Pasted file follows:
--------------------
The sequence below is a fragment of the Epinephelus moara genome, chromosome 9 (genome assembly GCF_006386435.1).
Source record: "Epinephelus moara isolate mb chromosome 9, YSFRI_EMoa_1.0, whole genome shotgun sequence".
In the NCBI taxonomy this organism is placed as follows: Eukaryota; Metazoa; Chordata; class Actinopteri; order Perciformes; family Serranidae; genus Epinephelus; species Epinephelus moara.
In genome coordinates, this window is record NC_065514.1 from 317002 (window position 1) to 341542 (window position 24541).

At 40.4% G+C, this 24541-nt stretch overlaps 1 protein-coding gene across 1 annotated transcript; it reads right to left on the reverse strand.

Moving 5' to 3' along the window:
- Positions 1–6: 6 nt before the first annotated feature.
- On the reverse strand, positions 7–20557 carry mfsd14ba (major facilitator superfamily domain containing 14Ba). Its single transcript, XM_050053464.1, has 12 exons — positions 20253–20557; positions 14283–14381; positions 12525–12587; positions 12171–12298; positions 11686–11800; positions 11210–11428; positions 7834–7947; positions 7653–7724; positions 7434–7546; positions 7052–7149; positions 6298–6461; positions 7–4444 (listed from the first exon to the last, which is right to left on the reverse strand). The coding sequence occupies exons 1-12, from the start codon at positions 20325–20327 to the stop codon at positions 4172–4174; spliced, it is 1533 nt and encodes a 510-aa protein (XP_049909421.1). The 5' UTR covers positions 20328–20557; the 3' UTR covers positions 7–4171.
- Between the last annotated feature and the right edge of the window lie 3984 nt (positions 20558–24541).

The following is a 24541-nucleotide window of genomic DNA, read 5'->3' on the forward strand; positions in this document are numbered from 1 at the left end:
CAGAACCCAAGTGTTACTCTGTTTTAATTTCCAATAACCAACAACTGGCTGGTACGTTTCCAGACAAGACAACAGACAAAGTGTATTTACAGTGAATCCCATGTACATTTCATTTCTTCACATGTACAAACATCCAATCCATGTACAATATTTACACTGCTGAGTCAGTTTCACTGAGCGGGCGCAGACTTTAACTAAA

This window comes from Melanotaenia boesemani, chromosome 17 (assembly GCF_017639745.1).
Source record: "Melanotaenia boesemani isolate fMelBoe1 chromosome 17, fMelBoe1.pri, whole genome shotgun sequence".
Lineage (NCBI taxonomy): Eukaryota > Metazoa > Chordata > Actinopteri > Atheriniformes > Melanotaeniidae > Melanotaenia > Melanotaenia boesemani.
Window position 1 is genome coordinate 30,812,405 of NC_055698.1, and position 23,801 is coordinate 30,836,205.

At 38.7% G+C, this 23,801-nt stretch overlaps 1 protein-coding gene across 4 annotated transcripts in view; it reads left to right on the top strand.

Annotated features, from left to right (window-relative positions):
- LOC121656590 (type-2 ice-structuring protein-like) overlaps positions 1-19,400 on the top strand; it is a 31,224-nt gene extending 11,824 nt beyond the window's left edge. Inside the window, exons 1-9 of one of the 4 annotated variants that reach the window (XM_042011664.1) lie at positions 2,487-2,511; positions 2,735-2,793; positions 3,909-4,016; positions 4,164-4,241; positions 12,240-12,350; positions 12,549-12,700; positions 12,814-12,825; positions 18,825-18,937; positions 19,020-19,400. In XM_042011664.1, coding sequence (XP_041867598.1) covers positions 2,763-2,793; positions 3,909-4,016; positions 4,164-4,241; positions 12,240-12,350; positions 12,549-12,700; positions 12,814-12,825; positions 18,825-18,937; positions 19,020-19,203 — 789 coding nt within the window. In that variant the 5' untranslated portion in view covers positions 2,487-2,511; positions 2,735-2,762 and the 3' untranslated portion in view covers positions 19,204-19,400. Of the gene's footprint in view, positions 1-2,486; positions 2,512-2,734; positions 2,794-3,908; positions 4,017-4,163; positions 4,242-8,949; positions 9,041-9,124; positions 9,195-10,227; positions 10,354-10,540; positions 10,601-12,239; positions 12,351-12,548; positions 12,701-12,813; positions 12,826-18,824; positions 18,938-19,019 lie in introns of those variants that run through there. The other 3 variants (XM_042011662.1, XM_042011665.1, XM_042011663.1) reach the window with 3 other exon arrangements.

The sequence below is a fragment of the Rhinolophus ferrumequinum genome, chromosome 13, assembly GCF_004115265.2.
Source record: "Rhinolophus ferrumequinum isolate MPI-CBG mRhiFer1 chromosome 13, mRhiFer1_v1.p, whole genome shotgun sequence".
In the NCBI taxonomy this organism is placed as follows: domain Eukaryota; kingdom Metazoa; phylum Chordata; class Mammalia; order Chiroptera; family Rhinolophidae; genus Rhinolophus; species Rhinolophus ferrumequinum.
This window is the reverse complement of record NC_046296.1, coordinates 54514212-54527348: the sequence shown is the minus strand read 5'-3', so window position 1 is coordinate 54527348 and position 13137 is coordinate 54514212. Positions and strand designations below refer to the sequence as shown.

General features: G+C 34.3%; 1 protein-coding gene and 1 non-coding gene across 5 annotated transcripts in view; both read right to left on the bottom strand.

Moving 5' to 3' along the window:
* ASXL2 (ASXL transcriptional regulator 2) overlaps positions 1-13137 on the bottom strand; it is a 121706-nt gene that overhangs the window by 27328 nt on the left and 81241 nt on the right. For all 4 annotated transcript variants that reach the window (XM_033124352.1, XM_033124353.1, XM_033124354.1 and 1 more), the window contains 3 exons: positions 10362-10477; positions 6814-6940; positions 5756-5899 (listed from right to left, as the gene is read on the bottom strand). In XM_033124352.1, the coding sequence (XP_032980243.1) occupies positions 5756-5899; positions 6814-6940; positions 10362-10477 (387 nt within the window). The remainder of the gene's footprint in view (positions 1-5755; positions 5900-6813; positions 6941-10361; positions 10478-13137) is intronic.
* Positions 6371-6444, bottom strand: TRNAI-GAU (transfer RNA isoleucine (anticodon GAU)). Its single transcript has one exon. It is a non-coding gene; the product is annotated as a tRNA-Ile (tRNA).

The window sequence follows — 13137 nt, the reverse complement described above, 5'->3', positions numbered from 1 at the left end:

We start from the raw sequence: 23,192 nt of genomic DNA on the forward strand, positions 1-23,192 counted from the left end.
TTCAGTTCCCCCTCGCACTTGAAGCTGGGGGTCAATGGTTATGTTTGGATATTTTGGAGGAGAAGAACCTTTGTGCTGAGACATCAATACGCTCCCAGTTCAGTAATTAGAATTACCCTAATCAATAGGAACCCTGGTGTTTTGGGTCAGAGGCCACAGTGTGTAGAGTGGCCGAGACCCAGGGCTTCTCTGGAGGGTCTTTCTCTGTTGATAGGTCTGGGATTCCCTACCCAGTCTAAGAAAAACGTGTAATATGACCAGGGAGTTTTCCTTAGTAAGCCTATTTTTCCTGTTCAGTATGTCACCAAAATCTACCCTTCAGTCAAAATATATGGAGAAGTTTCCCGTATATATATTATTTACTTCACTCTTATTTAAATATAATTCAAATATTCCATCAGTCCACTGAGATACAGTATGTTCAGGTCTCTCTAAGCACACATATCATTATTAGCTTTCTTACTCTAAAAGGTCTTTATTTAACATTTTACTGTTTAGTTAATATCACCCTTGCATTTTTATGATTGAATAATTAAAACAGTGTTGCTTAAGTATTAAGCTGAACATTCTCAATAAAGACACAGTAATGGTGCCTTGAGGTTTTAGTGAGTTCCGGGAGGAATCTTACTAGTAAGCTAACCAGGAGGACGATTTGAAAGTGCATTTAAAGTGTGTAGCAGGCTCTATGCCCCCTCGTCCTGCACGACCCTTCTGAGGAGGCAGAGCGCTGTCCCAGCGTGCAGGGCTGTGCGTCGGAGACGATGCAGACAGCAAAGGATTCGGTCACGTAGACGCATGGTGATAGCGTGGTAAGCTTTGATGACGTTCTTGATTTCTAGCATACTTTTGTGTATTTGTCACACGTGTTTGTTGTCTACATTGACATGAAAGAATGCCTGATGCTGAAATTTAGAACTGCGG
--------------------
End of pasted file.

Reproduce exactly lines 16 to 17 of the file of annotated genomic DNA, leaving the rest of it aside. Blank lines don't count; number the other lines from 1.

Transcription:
At 38.7% G+C, this 23,801-nt stretch overlaps 1 protein-coding gene across 4 annotated transcripts in view; it reads left to right on the top strand.

Annotated features, from left to right (window-relative positions):